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Vol. 81/No. 36      October 2, 2017

(front page)

Washington protest demands US hands off Venezuela, Cuba

WASHINGTON — Thirty people joined a protest in front of the White House Sept. 14, demanding the U.S. government end its interference in domestic affairs in Venezuela and the sanctions it has imposed on the country and some of its leaders. The action was initiated by the D.C. Metro Coalition in Solidarity with the Cuban Revolution and supported by several area groups.

“We are here to tell the U.S. government to immediately end its threats against the Venezuelan government and people,” said James Harris, speaking for the coalition and the Socialist Workers Party. “We support the basic right of Venezuelans to sovereignty and independence. We oppose the U.S. government’s attempts to impose regime change.”

The government of Nicolás Maduro in Venezuela, along with revolutionary Cuba, has been in the vanguard of offering solidarity and aid to Caribbean countries battered by Hurricane Irma.

After the storm damaged or destroyed some 95 percent of the buildings on Barbuda, Venezuela delivered aid and helped evacuate people from the island. “The large international countries have not done anything,” said Ronald Sanders, the country’s ambassador to the U.S., adding that the only government “to come forward with practical, positive assistance so far has been the government of Venezuela.”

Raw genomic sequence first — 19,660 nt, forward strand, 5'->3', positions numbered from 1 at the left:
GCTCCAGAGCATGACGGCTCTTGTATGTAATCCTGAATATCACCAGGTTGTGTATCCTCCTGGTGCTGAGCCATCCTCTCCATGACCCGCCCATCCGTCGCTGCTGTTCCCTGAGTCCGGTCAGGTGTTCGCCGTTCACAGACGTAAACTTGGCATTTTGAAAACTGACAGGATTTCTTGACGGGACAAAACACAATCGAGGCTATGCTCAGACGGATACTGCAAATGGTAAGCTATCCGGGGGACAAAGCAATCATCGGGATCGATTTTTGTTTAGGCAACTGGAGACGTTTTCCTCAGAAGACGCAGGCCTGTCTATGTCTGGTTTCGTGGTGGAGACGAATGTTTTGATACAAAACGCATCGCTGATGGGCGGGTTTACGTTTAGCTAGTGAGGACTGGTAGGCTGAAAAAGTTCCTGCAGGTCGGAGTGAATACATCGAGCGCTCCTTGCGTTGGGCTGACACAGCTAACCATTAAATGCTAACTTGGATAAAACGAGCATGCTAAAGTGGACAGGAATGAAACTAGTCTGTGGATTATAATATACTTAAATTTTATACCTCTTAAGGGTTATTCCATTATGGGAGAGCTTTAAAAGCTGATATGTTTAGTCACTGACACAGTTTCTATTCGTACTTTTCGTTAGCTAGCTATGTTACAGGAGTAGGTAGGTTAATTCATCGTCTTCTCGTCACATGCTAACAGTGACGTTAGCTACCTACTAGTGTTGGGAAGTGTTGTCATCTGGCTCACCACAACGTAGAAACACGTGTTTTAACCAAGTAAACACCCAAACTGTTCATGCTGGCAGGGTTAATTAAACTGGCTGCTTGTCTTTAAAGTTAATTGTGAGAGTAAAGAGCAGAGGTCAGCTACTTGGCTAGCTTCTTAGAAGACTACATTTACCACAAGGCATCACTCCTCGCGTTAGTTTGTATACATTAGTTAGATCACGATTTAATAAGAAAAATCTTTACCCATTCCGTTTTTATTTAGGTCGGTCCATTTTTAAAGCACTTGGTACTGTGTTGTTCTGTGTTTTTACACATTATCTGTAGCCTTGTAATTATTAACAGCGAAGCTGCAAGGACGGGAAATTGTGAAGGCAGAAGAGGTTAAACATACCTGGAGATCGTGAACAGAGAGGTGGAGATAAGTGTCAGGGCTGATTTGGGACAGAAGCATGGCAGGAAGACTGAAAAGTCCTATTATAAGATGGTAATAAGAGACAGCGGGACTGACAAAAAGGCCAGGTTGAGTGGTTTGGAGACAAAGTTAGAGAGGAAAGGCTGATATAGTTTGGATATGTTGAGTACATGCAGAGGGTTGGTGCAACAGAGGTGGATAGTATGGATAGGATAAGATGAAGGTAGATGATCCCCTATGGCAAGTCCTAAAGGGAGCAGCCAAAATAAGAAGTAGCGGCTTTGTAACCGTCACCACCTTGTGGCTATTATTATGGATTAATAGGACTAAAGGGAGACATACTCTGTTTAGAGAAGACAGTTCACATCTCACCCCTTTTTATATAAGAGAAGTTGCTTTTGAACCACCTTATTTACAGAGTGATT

Venezuela was also the first government to send humanitarian aid to Cuba, with an air force jet delivering over 7 tons of mattresses, water and canned food on Sept. 12. “Cuba was always with Venezuela in the most difficult times,” Blanca Eekhout, Venezuelan Minister for Women and Gender Equality, said at Havana’s José Martí International Airport. “That is why we are permanently committed to its people and revolution.”

Maurice Carney, a leader of Friends of the Congo, said that the U.S. government has been in the business of regime change around the world for decades. “It was with U.S. government support that the nationalist government of Patrice Lumumba was overthrown in 1961,” he said. “Neither the former colonial power Belgium nor the U.S. wanted this rich country to develop its independence and sovereignty.

“Cuba sent 120 internationalists to participate in the fight to break imperialism’s grip on the Congo,” he said. “As some of you may know, those Cuban internationalists were led by Ernesto Che Guevara.”

This reporter noted two young women smiling at the protesters. They were both from Guyana, a country neighboring Venezuela. They said thank you for the voices against what the U.S government does in Latin America.

The majority of the protesters were familiar with the long-standing solidarity between Venezuela and Cuba. They carried signs demanding, “End the U.S. blockade against Cuba” and “U.S. out of Guantánamo!”

Supporters of the Latin American and Caribbean Network and Farabundo Martí National Liberation Front also spoke, saying every attack on Venezuela has the Cuban Revolution as its target as well.

The next day Venezuela is Hope, a newsletter put out by the Venezuelan embassy, printed a briefing featuring a photo of the protest.

“The Embassy of the Bolivarian Republic of Venezuela in the U.S. appreciates the support by the U.S. Socialist Workers Party, DC Metro Solidarity Coalition, Farabundo Martí National Liberation Front, and other social movements,” who held “a demonstration of solidarity against sanctions and interventionist policies of the U.S. government against the Venezuelan people,” it said.
Related articles:
After storm, Cuban people and their gov’t rebuild
Capitalism turns Harvey, Irma into social disasters
As Raúl Castro said, ‘In Cuba, no one is left behind’
Brigade will bring solidarity, aid to Cuba after storm
US moves against Cuba ‘crash against our revolutionary spirit’
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